Important are short exact sequences, which are exact sequences of the form :$0\; \backslash to\; A\; \backslash ;\backslash xrightarrow\backslash ;\; B\; \backslash ;\backslash xrightarrow\backslash ;\; C\; \backslash to\; 0.$ As established above, for any such short exact sequence, ''f'' is a monomorphism and ''g'' is an epimorphism. Furthermore, the image of ''f'' is equal to the kernel of ''g''. It is helpful to think of ''A'' as a subobject of ''B'' with ''f'' embedding ''A'' into ''B'', and of ''C'' as the corresponding factor object (or Quotient object, quotient), ''B''/''A'', with ''g'' inducing an isomorphism :$C\; \backslash cong\; B/\backslash operatorname(f)$ The short exact sequence :$0\; \backslash to\; A\; \backslash ;\backslash xrightarrow\backslash ;\; B\; \backslash ;\backslash xrightarrow\backslash ;\; C\; \backslash to\; 0$ is called split if there exists a homomorphism ''h'' : ''C'' → ''B'' such that the composition ''g'' ∘ ''h'' is the identity map on ''C''. It follows that if these are abelian groups, ''B'' is isomorphic to the direct sum of ''A'' and ''C'' (see Splitting lemma): :$B\; \backslash cong\; A\; \backslash oplus\; C.$Long exact sequence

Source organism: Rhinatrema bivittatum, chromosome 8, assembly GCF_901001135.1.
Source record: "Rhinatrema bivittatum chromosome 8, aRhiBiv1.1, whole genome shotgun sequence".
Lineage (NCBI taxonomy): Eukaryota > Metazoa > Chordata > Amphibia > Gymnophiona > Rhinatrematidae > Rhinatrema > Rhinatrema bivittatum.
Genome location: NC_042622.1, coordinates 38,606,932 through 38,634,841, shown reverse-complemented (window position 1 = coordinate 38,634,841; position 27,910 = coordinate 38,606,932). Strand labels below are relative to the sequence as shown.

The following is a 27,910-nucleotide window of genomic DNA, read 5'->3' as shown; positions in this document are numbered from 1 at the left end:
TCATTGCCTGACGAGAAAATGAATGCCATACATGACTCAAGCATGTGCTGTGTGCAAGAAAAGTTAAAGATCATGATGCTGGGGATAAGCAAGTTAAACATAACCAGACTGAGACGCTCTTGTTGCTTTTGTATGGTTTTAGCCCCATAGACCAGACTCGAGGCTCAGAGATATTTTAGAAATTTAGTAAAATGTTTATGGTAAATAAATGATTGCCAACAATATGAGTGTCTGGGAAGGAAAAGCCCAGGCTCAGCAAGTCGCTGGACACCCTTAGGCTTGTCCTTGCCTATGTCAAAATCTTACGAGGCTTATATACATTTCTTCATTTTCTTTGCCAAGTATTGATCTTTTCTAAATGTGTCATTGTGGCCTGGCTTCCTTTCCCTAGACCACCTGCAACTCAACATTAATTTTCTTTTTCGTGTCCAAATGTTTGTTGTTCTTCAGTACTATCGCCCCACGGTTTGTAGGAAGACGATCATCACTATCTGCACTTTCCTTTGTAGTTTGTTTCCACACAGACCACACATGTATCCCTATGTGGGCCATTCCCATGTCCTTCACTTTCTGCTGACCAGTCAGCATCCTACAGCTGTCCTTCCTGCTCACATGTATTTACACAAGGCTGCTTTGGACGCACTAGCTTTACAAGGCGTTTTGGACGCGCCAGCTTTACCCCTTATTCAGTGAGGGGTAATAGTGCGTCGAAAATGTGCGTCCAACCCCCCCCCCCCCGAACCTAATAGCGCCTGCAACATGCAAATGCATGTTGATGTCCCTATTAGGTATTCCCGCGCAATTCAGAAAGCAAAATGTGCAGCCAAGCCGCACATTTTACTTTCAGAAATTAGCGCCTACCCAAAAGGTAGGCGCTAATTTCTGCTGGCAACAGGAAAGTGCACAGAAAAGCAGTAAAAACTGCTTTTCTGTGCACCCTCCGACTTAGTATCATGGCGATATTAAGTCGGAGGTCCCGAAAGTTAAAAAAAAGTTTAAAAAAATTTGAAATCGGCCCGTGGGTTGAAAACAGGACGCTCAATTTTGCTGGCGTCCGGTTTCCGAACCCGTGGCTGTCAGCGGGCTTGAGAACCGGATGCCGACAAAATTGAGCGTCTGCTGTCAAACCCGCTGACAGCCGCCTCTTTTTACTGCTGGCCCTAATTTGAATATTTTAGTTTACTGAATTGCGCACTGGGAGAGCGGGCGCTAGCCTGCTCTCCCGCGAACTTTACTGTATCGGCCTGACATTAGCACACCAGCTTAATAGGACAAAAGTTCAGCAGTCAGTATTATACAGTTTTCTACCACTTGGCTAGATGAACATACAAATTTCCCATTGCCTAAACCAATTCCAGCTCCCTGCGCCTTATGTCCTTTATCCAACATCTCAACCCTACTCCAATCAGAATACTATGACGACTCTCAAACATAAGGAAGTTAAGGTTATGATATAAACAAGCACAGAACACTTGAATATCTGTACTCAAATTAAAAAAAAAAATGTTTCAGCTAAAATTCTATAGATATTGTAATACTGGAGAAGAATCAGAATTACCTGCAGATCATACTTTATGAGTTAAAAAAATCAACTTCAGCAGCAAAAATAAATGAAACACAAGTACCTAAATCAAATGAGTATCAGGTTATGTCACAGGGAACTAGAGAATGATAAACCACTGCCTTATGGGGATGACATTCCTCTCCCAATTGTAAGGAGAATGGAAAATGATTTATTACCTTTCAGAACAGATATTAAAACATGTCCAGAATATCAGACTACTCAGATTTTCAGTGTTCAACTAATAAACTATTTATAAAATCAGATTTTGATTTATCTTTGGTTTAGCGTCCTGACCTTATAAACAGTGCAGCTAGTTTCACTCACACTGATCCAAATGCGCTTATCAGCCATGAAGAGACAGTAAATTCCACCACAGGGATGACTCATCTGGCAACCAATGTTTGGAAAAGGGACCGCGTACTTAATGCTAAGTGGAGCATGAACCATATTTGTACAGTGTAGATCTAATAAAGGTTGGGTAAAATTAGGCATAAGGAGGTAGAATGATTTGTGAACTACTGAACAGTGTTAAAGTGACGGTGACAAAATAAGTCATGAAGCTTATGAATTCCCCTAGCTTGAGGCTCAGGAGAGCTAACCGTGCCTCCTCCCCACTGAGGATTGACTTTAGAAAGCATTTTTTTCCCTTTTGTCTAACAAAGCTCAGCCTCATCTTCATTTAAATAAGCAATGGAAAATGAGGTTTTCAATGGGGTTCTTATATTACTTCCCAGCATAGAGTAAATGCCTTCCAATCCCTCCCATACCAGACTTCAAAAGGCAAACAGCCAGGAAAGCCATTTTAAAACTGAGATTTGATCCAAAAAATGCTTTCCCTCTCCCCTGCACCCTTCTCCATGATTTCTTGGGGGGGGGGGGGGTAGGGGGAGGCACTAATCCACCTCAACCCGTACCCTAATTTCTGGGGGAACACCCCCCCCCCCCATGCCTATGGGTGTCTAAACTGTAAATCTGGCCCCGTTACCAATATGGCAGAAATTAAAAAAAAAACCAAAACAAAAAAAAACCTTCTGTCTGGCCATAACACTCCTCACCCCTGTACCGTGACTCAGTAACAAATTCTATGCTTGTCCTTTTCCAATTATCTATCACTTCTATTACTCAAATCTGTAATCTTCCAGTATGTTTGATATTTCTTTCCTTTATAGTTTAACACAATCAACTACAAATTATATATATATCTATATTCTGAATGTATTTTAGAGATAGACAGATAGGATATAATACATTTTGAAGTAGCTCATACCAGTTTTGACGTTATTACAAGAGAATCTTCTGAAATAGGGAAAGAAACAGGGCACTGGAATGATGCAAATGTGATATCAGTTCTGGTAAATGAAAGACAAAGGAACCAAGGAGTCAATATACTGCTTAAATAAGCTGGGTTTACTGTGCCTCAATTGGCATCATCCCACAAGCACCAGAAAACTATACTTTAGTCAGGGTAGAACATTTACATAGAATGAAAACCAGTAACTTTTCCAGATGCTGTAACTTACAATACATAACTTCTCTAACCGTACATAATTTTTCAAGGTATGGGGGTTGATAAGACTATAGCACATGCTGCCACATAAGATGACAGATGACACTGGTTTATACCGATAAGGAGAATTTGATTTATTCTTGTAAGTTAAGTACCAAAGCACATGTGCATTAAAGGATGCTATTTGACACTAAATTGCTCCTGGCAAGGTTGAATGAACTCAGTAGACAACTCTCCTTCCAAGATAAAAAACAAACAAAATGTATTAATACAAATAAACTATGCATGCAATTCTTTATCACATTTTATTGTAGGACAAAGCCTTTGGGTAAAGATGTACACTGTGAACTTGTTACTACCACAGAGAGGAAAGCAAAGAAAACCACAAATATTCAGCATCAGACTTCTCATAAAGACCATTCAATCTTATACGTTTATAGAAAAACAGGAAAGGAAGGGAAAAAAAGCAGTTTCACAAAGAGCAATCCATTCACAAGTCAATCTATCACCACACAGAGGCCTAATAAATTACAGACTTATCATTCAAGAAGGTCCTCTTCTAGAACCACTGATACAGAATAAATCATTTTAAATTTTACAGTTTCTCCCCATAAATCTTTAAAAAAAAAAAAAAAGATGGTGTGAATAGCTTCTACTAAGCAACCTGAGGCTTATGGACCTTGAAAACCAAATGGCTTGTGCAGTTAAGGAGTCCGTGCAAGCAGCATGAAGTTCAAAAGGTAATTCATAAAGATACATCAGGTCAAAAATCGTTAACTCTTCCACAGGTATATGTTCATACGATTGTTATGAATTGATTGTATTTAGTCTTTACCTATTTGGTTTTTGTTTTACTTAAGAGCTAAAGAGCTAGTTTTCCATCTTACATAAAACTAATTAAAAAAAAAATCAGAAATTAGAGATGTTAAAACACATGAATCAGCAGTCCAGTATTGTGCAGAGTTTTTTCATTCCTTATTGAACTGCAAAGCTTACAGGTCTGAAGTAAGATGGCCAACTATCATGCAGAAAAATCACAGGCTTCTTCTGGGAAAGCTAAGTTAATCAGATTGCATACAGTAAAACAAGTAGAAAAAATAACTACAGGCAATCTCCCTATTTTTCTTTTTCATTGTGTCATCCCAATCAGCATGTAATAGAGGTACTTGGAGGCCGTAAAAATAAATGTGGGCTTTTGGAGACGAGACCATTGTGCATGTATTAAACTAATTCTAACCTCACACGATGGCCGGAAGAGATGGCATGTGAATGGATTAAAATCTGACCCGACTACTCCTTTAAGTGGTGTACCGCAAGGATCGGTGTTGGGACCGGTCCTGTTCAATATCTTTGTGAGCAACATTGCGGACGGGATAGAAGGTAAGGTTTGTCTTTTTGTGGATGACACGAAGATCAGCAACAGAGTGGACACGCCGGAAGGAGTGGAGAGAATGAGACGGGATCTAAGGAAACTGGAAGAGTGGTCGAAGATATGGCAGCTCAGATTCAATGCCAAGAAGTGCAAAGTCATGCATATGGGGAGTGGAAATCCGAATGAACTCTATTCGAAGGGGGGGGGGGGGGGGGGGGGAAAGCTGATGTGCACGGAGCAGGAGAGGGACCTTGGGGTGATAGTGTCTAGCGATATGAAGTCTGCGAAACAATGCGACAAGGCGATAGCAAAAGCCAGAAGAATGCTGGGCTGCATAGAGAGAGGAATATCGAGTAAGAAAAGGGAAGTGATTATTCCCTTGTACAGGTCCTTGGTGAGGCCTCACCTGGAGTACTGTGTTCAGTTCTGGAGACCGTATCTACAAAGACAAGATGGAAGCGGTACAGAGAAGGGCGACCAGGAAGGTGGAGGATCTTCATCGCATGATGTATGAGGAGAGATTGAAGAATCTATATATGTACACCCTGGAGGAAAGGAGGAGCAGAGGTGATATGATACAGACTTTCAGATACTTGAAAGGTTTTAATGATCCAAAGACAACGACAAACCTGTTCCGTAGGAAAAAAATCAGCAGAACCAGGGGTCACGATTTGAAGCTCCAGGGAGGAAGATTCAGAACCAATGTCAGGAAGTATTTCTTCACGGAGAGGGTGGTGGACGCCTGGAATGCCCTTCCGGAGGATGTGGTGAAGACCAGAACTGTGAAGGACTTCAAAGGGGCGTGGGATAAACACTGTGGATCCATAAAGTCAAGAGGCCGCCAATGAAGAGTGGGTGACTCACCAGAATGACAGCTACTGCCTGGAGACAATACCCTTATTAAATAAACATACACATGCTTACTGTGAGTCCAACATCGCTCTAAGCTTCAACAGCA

A long exact sequence is an exact sequence consisting of more than three nonzero terms, often an infinite exact sequence. A long exact sequence : $A\_0\backslash ;\backslash xrightarrow\backslash ;\; A\_1\; \backslash ;\backslash xrightarrow\backslash ;\; A\_2\; \backslash ;\backslash xrightarrow\backslash ;\; \backslash cdots\; \backslash ;\backslash xrightarrow\backslash ;\; A\_n$ is equivalent to a sequence of short exact sequences :$\backslash begin\; \&\; A\_0\backslash ;\backslash rightarrow\backslash ;K\_1\; \backslash ;\backslash rightarrow\backslash ;\; 0\backslash ;,\backslash \backslash \; 0\backslash ;\backslash rightarrow\backslash ;K\_1\; \backslash rightarrow\; \&\; A\_1\; \backslash ;\backslash rightarrow\backslash ;\; K\_2\; \backslash ;\backslash rightarrow\backslash ;\; 0\backslash ;,\backslash \backslash \; \backslash vdots\backslash ,\backslash ,\backslash ,\backslash ,\; \backslash \backslash \; 0\backslash ;\backslash rightarrow\backslash ;K\_\; \backslash rightarrow\; \&\; A\_\; \backslash rightarrow\backslash ;\; K\_n\; \backslash ;\backslash rightarrow\backslash ;\; 0\backslash ;,\backslash \backslash \; 0\backslash ;\backslash rightarrow\; K\_n\; \backslash rightarrow\; \&\; A\_n\; \backslash end$ where $K\_i\; =\; \backslash operatorname(f\_i)=\backslash ker(f\_)$ for every $i$.Examples